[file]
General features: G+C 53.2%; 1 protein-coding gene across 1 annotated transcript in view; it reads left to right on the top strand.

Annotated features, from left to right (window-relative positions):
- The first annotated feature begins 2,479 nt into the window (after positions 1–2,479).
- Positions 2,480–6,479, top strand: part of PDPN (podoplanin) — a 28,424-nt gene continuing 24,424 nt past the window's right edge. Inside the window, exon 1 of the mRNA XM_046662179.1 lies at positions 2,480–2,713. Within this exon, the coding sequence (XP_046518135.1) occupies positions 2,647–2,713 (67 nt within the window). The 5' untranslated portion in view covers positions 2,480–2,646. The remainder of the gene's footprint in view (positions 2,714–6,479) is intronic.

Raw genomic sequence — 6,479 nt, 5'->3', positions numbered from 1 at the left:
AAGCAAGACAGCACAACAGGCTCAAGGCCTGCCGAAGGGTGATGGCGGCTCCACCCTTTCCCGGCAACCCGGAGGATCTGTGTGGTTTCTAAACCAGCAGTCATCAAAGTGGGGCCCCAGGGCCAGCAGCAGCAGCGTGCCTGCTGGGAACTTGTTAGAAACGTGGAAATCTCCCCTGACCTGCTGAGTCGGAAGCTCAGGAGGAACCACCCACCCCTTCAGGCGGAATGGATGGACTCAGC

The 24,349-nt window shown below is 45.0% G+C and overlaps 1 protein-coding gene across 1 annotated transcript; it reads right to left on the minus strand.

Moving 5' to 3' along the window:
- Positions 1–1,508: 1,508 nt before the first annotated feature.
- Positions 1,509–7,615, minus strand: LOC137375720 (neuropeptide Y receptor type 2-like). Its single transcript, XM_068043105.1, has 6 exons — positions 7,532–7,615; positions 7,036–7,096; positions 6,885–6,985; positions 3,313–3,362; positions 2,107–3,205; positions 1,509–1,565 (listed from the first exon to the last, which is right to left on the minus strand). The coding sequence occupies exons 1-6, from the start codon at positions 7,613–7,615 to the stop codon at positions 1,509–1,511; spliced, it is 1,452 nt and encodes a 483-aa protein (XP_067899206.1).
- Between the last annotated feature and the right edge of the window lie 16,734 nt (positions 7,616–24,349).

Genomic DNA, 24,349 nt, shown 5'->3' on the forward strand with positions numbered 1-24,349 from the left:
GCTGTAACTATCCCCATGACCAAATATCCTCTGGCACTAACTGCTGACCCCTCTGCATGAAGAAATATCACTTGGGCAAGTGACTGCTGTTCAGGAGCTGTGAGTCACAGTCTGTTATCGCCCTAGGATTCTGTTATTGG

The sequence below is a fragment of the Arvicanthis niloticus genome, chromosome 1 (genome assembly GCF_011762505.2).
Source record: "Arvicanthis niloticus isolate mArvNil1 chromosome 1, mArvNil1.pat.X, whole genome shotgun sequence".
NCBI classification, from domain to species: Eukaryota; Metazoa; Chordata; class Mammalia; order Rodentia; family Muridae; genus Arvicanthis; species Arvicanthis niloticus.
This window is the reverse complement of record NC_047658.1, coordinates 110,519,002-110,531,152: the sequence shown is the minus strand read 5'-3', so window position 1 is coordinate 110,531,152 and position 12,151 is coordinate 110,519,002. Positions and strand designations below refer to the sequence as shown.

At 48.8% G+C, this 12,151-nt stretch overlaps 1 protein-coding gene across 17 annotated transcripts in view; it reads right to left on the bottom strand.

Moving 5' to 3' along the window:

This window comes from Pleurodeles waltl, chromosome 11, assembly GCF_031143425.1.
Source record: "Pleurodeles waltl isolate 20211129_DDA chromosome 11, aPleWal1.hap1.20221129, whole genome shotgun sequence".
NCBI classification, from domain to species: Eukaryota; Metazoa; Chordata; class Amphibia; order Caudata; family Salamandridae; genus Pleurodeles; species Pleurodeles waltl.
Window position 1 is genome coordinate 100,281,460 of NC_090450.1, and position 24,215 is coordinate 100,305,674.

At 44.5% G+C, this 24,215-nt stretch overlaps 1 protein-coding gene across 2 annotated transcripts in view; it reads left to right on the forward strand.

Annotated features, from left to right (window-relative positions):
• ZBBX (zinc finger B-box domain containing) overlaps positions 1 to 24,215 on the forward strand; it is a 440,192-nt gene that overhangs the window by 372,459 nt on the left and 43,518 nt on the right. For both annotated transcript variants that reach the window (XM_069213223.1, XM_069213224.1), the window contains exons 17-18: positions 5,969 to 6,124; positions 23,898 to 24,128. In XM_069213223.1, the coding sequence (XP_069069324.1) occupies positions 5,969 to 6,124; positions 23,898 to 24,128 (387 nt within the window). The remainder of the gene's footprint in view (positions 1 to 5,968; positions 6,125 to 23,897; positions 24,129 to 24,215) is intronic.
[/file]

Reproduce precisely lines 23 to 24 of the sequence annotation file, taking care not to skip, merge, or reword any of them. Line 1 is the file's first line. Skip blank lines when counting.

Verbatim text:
Window position 1 is genome coordinate 100,281,460 of NC_090450.1, and position 24,215 is coordinate 100,305,674.

At 44.5% G+C, this 24,215-nt stretch overlaps 1 protein-coding gene across 2 annotated transcripts in view; it reads left to right on the forward strand.